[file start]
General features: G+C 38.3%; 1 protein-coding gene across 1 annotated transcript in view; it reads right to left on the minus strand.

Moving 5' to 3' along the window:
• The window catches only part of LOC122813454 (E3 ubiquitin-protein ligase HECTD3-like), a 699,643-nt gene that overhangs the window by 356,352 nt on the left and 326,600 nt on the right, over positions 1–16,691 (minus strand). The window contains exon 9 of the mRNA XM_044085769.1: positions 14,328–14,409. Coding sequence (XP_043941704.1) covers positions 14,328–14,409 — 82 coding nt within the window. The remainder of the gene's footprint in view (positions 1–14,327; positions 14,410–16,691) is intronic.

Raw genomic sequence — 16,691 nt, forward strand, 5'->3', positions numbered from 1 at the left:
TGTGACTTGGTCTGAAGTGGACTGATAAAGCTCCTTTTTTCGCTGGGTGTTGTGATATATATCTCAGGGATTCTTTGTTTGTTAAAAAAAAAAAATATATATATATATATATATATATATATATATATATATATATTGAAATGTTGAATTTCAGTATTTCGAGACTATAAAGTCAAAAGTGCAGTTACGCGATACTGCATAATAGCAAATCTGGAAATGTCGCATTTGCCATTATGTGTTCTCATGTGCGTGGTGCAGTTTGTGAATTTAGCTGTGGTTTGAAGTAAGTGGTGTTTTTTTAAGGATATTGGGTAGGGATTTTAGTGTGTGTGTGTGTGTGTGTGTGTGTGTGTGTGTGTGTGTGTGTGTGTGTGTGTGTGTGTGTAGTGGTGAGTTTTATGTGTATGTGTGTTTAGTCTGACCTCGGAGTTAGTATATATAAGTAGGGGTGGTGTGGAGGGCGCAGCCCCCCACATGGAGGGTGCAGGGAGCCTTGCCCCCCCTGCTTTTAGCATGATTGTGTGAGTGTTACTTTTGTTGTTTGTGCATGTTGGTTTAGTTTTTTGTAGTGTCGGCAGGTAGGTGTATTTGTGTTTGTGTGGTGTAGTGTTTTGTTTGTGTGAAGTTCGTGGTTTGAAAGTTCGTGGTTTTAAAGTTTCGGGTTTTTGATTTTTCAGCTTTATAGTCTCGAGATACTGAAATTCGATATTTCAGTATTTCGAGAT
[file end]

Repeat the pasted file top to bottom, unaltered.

General features: G+C 38.3%; 1 protein-coding gene across 1 annotated transcript in view; it reads right to left on the minus strand.

Moving 5' to 3' along the window:
• The window catches only part of LOC122813454 (E3 ubiquitin-protein ligase HECTD3-like), a 699,643-nt gene that overhangs the window by 356,352 nt on the left and 326,600 nt on the right, over positions 1–16,691 (minus strand). The window contains exon 9 of the mRNA XM_044085769.1: positions 14,328–14,409. Coding sequence (XP_043941704.1) covers positions 14,328–14,409 — 82 coding nt within the window. The remainder of the gene's footprint in view (positions 1–14,327; positions 14,410–16,691) is intronic.

Raw genomic sequence — 16,691 nt, forward strand, 5'->3', positions numbered from 1 at the left:
TGTGACTTGGTCTGAAGTGGACTGATAAAGCTCCTTTTTTCGCTGGGTGTTGTGATATATATCTCAGGGATTCTTTGTTTGTTAAAAAAAAAAAATATATATATATATATATATATATATATATATATATATATATTGAAATGTTGAATTTCAGTATTTCGAGACTATAAAGTCAAAAGTGCAGTTACGCGATACTGCATAATAGCAAATCTGGAAATGTCGCATTTGCCATTATGTGTTCTCATGTGCGTGGTGCAGTTTGTGAATTTAGCTGTGGTTTGAAGTAAGTGGTGTTTTTTTAAGGATATTGGGTAGGGATTTTAGTGTGTGTGTGTGTGTGTGTGTGTGTGTGTGTGTGTGTGTGTGTGTGTGTGTGTGTGTGTGTAGTGGTGAGTTTTATGTGTATGTGTGTTTAGTCTGACCTCGGAGTTAGTATATATAAGTAGGGGTGGTGTGGAGGGCGCAGCCCCCCACATGGAGGGTGCAGGGAGCCTTGCCCCCCCTGCTTTTAGCATGATTGTGTGAGTGTTACTTTTGTTGTTTGTGCATGTTGGTTTAGTTTTTTGTAGTGTCGGCAGGTAGGTGTATTTGTGTTTGTGTGGTGTAGTGTTTTGTTTGTGTGAAGTTCGTGGTTTGAAAGTTCGTGGTTTTAAAGTTTCGGGTTTTTGATTTTTCAGCTTTATAGTCTCGAGATACTGAAATTCGATATTTCAGTATTTCGAGAT